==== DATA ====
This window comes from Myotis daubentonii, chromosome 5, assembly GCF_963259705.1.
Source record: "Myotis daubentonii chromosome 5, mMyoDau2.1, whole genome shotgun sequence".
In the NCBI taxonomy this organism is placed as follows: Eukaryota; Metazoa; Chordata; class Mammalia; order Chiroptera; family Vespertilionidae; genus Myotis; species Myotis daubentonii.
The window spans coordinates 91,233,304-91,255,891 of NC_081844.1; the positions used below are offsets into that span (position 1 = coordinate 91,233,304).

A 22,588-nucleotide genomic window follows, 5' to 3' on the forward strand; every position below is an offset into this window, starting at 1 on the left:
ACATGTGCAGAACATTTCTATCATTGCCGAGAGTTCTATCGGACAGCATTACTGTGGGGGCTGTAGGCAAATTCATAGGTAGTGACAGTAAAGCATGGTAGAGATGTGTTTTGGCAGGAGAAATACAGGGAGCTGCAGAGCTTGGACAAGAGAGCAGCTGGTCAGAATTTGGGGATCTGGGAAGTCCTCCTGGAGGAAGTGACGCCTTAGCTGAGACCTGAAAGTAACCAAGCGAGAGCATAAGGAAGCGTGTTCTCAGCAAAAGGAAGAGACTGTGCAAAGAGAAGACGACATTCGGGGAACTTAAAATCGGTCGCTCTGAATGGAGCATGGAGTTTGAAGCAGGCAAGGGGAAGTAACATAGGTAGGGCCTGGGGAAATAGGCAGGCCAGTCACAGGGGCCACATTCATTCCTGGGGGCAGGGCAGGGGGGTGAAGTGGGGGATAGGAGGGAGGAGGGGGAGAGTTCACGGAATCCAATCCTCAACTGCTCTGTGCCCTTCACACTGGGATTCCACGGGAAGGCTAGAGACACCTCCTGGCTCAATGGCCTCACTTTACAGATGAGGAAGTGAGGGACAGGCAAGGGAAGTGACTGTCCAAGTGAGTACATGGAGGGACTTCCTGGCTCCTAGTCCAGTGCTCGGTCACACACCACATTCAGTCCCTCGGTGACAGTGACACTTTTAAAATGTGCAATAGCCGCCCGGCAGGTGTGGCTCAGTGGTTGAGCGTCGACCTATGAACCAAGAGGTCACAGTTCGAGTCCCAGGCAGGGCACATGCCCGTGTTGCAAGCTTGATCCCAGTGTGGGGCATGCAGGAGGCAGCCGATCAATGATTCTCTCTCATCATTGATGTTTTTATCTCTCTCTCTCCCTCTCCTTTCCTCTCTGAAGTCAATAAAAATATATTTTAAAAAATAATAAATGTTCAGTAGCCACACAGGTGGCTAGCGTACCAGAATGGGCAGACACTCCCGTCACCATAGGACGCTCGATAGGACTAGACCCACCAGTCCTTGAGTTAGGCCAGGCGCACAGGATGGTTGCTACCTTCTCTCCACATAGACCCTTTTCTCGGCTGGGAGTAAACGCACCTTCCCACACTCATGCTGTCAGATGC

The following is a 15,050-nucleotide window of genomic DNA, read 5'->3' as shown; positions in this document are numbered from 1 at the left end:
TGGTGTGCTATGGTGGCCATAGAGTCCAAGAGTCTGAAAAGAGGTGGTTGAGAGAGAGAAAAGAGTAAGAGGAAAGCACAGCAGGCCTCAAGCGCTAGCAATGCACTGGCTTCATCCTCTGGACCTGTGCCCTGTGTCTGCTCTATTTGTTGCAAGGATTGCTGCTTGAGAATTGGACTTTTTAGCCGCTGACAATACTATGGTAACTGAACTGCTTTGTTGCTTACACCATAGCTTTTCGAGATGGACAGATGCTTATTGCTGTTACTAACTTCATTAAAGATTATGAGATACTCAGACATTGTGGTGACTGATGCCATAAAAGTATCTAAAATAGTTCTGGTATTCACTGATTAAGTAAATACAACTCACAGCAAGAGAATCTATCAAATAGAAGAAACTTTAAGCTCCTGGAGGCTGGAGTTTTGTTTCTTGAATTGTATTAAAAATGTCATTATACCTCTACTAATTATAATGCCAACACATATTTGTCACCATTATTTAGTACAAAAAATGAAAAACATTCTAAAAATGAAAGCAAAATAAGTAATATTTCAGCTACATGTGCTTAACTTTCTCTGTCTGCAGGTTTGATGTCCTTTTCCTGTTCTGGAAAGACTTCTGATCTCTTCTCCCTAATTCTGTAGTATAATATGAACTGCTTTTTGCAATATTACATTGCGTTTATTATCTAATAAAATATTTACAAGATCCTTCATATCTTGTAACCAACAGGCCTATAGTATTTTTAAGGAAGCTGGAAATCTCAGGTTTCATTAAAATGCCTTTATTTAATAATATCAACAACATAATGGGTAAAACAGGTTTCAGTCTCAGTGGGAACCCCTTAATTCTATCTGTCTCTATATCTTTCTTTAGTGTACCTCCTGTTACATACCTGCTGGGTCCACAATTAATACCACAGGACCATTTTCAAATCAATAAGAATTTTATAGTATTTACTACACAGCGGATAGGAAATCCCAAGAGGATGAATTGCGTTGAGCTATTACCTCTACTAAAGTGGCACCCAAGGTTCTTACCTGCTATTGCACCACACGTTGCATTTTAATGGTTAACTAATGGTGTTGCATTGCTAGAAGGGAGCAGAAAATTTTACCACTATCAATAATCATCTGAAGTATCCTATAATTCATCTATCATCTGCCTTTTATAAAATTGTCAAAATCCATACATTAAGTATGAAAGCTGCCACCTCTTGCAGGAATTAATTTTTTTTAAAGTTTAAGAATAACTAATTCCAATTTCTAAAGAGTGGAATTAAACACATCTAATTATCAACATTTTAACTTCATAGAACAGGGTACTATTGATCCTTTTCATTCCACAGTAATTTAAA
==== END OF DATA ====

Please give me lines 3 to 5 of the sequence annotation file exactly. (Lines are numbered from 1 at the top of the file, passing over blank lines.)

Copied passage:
In the NCBI taxonomy this organism is placed as follows: Eukaryota; Metazoa; Chordata; class Mammalia; order Chiroptera; family Vespertilionidae; genus Myotis; species Myotis daubentonii.
The window spans coordinates 91,233,304-91,255,891 of NC_081844.1; the positions used below are offsets into that span (position 1 = coordinate 91,233,304).

A 22,588-nucleotide genomic window follows, 5' to 3' on the forward strand; every position below is an offset into this window, starting at 1 on the left: